Daniel Gilbert, in his book, Stumbling on Happiness refers to how we will be in the future as our "future prodigy". He contends that our current selves do not know how to make our future prodigy happy. But we try, anyway.
Those Nurses who are unhappy with their jobs were probably unhappy with whatever they were doing before they became Nurses. It's more of a personality thing than a job thing.
Daniel Gilbert also says that we feel better if we have someone or something to blame for our unhappiness. Nursing is as good a thing to place the blame on as anything else.
I believe that "My happiness does not depend on what others do or say or what happens around me. My happiness is a result of being at peace with myself."
Did you get one for said physician? If you did, then you are reinforcing this behaviour. We often allow this to occur and in essence train people to act like this.
I work with several nurses who grew up in the Philippines. Two of them speak very grammatically correct, only-slightly-accented English. Another, who has lived in Canada for more than 30 years, still has such a thick accent and poor grammar that I can hardly understand her. Her handwriting and written English don't help much, since I can't read her charting so may be missing important information. But this issue isn't limited to people from the Philippines... we have residents and fellows from all over the world working at our hospital and the tower of Babel would be a walk in the park some days compared to working on our unit. Some of the middle eastern countries have very difficult accents. I find myself asking these doctors to repeat themselves over and over, and then I may even need them to write it down for me... and hope I can understand what they've written. People's lives are at stake. For these reasons, it's essential that minimum standards are set for fluency.
I have an acquaintance that wants to be a CRNA. No mention of being an RN first or how long it would take her to do it, just wants to be a CRNA. She's mentioned not wanting to work as an RN in the middle to avoid bedside nursing and "butt wiping" and just wants to go and get her Master's. She thinks being a CRNA is easy.
As a nursing student in an ADN program, I value bedside nursing and no matter what my wage may be in the future, I would like to stay at bedside. I don't think this person really knows what nursing is and I think she just wants to be a CRNA because of the money. She never seemed like a caring person, is quick to throw tantrums and has no patience at home. I do wish her the best with whatever career she likes, but it feels like she is turning up her nose at the line of work that I want to do. Does it bother you when you meet people like this?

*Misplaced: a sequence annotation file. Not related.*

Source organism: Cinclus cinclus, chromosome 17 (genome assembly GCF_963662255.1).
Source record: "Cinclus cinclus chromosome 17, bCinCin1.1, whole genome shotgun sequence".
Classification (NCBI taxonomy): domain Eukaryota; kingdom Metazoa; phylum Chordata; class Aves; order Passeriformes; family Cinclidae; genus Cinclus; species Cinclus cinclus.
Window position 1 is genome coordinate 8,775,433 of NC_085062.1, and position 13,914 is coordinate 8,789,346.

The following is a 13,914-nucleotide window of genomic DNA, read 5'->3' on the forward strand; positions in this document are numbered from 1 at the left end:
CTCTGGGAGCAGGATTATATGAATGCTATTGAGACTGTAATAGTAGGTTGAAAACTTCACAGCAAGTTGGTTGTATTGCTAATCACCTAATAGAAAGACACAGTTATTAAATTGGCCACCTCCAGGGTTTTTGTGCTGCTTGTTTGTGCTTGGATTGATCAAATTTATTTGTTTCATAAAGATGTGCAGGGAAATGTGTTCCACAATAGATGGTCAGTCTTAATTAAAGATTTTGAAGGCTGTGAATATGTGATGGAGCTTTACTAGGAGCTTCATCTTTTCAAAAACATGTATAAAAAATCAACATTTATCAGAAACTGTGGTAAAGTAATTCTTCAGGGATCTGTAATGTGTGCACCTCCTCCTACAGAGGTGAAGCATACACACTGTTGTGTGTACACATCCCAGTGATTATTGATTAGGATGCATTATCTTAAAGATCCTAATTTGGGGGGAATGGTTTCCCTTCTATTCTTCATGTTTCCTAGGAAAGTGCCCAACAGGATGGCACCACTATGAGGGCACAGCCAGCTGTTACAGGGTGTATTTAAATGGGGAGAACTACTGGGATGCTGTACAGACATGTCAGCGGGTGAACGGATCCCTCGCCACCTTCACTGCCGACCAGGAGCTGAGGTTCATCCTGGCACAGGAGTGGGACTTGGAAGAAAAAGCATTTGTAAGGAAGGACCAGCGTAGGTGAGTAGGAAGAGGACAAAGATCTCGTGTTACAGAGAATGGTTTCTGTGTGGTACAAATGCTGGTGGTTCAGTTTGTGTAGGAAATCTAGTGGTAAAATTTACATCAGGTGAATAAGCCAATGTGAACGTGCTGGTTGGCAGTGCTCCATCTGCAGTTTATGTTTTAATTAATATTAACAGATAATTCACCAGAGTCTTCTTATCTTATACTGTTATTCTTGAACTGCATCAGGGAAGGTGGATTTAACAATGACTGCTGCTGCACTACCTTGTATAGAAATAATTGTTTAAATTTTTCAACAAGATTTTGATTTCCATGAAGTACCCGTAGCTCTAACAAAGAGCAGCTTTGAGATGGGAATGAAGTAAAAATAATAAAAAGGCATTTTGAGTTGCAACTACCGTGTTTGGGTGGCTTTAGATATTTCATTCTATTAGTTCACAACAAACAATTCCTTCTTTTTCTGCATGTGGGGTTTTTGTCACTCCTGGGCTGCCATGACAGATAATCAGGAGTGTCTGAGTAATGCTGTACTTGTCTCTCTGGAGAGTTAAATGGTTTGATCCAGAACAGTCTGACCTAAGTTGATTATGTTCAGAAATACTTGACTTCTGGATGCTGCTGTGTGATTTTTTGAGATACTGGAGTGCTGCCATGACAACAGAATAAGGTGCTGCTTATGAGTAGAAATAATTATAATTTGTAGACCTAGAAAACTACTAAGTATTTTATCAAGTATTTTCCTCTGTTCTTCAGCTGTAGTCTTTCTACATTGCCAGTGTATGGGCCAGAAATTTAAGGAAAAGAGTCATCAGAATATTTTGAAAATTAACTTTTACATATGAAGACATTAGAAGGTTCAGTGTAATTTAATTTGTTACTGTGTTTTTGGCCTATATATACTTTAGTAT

No, it doesn't bother me. As long as she can put patients to sleep safely, why do I care?
As an aside, I don't think bedside nurses have an exclusive knowledge of what "nursing really is". There are tons of different kinds of nurses and I'm sure they have a pretty good idea of what nursing is, too.
I really hope you like bedside...... but you might reconsider, when you are actually there, that you will do it "no matter what the wage is". Just a thought.
I have been there...its a tough decision:
I am now 27, been an icu nurse for 5 years... and have just finished my 1st year of CRNA school.
I graduated with my BSN and knew I wanted to become a CRNA the moment I heard of the profession. I went into a Cardiac Surgery icu within 6 months of becoming a new RN. Upon entering the ICU, i felt this deep desire to go to medical school..i wanted to know everything..
Nursing: is incredibly challenging, contrary to public knowledge (men my age would always ask me if i gave bed baths for a living - jerks) . We are the true advocates for our patients, and that means always looking and thinking for what could be better. Nurses are great problem solvers. We influence every dose change, new medication, and the needs of the patient and family. I have recieved thank you notes and cards from past patients which I kept throughout the years, which looking back: makes all the tough times worth it. My assessments and actions have saved lives through the years and I am proud of the work I did as an ICU nurse.
I decided to embark on Medical school....taking chemistry and physics classes at night school (while working 40 hours as a new icu rn). EVERY SINGLE RESIDENT in my unit shook their heads. Telling me not to do it. They were 26-28 years old, in their second year of residency, and spent 110 hours per week in the hospital.